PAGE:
Reaction Rate Variables
23:16
Increasing Temperature, Increasing Rate
24:08
Increasing Concentration, Increasing Rate
25:39
Decreasing Energy of Activation, Increasing Rate
27:49
Two-Step Mechanisms
30:06
E vs. POR Diagram (2-step Mechanism)
30:07
Reactive Intermediates
33:03
Reactive Intermediates
33:04
Example: A Carbocation
35:20
Carbocation Stability
37:24
Relative Stability of Carbocation
37:25
Alkyl groups and Hyperconjugation
38:45
Carbocation Stability
41:57
Carbocation Stabilized by Resonance: Allylic
41:58
Carbocation Stabilized by Resonance: Benzylic
42:59
Overall Carbocation Stability
44:05
Free Radicals
45:05
Definition and Examples of Free Radicals
45:06
Radical Mechanisms
49:40
Example: Regular Arrow
49:41
Example: Fish-Hook Arrow
50:17
Free Radical Halogenation

26m 23s

Intro
0:00
Free Radical Halogenation
0:06
Free Radical Halogenation
0:07
Mechanism: Initiation
1:27
Mechanism: Propagation Steps
2:21
Free Radical Halogenation
5:33
Termination Steps
5:36
Example 1: Terminations Steps
6:00
Example 2: Terminations Steps
6:18
Example 3: Terminations Steps
7:43
Example 4: Terminations Steps
8:04
Regiochemistry of Free Radical Halogenation
9:32
Which Site/Region Reacts and Why?
9:34
Bromination and Rate of Reaction
14:03
Regiochemistry of Free Radical Halogenation
14:30
Chlorination
14:31
Why the Difference in Selectivity?
19:58
Allylic Halogenation
20:53
Examples of Allylic Halogenation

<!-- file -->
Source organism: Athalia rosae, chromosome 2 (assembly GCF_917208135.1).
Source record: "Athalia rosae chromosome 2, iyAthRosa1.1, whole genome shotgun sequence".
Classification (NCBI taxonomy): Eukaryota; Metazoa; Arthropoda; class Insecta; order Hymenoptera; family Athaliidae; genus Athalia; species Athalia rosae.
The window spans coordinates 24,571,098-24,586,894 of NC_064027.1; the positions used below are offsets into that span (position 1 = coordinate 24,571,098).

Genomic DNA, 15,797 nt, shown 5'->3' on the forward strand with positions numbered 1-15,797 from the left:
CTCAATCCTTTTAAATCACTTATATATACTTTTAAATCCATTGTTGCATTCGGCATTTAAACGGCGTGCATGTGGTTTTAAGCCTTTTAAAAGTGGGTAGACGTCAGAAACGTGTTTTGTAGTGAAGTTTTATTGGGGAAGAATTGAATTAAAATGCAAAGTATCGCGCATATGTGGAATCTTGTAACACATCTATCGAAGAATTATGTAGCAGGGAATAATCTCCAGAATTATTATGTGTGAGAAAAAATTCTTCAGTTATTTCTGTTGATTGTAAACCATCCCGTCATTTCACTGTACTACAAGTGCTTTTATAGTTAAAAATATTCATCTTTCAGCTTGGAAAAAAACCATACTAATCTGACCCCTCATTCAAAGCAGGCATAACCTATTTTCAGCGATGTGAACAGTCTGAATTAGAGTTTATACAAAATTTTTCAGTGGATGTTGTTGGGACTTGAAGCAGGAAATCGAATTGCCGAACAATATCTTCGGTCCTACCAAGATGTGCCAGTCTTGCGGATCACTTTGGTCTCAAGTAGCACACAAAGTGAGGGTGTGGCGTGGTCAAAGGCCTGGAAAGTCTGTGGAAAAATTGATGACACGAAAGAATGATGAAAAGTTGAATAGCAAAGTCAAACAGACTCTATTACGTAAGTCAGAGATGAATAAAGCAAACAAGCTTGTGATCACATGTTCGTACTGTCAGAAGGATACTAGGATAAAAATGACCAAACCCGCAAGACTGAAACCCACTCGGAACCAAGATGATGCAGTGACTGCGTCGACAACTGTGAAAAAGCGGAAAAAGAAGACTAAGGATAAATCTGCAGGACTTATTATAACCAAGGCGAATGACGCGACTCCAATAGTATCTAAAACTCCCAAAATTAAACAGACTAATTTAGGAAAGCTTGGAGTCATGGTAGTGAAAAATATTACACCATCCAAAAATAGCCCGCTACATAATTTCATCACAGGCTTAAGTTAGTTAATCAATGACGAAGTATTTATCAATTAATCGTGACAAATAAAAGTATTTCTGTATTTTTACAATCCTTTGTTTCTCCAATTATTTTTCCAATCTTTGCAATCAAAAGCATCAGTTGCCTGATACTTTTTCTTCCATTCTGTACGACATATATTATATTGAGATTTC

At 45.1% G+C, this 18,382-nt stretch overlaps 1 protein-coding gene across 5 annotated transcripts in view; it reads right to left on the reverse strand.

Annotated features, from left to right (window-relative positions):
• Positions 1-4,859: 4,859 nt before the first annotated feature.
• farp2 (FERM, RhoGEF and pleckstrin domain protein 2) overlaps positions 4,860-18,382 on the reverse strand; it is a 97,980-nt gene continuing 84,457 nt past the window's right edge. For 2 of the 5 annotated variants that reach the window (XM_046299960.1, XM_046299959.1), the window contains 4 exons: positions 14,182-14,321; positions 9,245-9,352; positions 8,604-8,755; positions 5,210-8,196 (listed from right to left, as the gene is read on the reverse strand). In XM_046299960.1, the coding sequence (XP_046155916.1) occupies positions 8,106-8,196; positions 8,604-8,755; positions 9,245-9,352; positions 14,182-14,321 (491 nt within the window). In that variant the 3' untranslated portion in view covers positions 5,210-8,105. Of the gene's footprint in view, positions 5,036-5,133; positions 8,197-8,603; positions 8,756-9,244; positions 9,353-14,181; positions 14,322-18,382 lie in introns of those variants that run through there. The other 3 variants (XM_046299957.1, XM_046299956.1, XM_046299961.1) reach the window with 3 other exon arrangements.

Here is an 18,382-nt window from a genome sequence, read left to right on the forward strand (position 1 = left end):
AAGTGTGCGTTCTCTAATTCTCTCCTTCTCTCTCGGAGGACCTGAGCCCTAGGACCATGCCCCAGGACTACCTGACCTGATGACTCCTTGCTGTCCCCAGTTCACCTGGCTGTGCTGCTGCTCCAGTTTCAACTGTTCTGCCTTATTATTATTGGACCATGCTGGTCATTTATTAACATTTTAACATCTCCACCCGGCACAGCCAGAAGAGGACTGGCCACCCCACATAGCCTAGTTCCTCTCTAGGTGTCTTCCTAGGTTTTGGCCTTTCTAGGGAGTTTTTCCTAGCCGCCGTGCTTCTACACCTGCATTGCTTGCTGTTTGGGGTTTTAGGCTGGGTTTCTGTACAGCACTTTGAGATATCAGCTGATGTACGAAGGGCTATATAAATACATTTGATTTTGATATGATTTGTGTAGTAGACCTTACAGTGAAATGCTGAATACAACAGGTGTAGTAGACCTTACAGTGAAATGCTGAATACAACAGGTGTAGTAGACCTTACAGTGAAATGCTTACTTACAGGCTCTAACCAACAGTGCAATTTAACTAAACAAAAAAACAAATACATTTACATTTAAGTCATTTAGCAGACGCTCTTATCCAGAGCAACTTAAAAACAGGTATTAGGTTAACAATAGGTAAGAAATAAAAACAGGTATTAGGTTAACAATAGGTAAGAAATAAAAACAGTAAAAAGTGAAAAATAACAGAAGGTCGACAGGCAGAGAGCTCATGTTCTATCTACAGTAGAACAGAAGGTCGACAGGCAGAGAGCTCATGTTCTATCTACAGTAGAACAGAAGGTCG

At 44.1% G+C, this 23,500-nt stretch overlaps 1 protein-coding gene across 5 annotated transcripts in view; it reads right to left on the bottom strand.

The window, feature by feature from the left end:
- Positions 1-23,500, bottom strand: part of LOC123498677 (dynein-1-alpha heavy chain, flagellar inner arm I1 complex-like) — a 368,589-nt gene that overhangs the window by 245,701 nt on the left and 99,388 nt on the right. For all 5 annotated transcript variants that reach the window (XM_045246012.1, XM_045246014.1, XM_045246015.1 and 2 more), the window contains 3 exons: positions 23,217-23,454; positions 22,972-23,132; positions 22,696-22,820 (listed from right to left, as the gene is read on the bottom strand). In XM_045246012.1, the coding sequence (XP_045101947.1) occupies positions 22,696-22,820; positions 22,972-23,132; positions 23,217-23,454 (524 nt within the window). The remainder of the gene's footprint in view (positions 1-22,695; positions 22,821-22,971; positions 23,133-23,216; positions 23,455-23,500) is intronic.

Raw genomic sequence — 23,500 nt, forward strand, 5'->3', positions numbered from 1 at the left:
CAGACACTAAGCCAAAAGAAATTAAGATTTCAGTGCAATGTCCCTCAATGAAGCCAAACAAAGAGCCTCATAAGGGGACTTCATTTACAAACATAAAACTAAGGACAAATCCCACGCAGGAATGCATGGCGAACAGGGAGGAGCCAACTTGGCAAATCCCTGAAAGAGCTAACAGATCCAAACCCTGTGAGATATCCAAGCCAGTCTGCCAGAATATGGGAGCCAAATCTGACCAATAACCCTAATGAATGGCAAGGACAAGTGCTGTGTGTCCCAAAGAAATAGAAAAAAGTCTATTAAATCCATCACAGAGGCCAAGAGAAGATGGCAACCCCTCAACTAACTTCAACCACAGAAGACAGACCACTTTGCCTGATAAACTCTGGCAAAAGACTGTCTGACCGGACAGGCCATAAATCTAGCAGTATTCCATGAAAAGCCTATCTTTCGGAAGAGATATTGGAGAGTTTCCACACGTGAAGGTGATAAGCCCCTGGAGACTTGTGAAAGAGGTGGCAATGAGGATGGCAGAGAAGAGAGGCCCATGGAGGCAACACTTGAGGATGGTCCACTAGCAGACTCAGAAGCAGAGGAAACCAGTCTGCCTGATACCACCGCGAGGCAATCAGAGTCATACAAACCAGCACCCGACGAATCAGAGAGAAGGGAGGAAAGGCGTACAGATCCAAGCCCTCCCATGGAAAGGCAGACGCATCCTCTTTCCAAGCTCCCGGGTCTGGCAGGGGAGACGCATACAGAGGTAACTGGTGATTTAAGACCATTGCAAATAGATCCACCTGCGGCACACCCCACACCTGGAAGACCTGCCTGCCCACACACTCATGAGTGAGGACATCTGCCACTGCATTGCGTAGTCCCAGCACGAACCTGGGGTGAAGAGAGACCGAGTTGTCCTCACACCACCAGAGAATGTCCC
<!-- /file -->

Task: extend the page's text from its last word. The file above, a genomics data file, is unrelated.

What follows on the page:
20:55
Substitution Reactions

1h 48m 5s

Intro
0:00
Substitution Reactions
0:06
Substitution Reactions Example
0:07
Nucleophile
0:39
Electrophile
1:20
Leaving Group
2:56
General Reaction
4:13
Substitution Reactions
4:43
General Reaction
4:46
Substitution Reaction Mechanisms: Simultaneous
5:08
Substitution Reaction Mechanisms: Stepwise
5:34
SN2 Substitution
6:21
Example of SN2 Mechanism
6:22
SN2 Kinetics
7:58
Rate of SN2
9:10
Sterics Affect Rate of SN2
9:12
Rate of SN2 (By Type of RX)
14:13
SN2: E vs. POR Diagram
17:26
E vs. POR Diagram
17:27
Transition State (TS)
18:24
SN2 Transition State, Kinetics
20:58
SN2 Transition State, Kinetics
20:59
Hybridization of TS Carbon
21:57
Example: Allylic LG
23:34
Stereochemistry of SN2
25:46
Backside Attack and Inversion of Stereochemistry
25:48
SN2 Summary
29:56
Summary of SN2
29:58
Predict Products (SN2)
31:42
Example 1: Predict Products
31:50
Example 2: Predict Products
33:38
Example 3: Predict Products
35:11
Example 4: Predict Products
36:11
Example 5: Predict Products
37:32
SN1 Substitution Mechanism
41:52
Is This Substitution? Could This Be an SN2 Mechanism?
41:54
SN1 Mechanism
43:50
Two Key Steps: 1. Loss of LG
43:53
Two Key Steps: 2. Addition of nu
45:11
SN1 Kinetics
47:17
Kinetics of SN1
47:18
Rate of SN1 (By RX type)
48:44
SN1 E vs. POR Diagram
49:49
E vs. POR Diagram
49:51
First Transition Stage (TS-1)
51:48
Second Transition Stage (TS-2)
52:56
Stereochemistry of SN1
53:44
Racemization of SN1 and Achiral Carbocation Intermediate
53:46
Example
54:29
SN1 Summary
58:25
Summary of SN1
58:26
SN1 or SN2 Mechanisms?
1:00:40
Example 1: SN1 or SN2 Mechanisms
1:00:42
Example 2: SN1 or SN2 Mechanisms
1:03:00
Example 3: SN1 or SN2 Mechanisms
1:04:06
Example 4: SN1 or SN2 Mechanisms
1:06:17
SN1 Mechanism
1:09:12
Three Steps of SN1 Mechanism
1:09:13
SN1 Carbocation Rearrangements
1:14:50
Carbocation Rearrangements Example
1:14:51
SN1 Carbocation Rearrangements
1:20:46
Alkyl Groups Can Also Shift
1:20:48
Leaving Groups
1:24:26
Leaving Groups
1:24:27
Forward or Reverse Reaction Favored?
1:26:00
Leaving Groups
1:29:59
Making poor LG Better: Method 1
1:30:00
Leaving Groups
1:34:18
Making poor LG Better: Tosylate (Method 2)
1:34:19
Synthesis Problem
1:38:15
Example: Provide the Necessary Reagents
1:38:16
Nucleophilicity
1:41:10
What Makes a Good Nucleophile?
1:41:11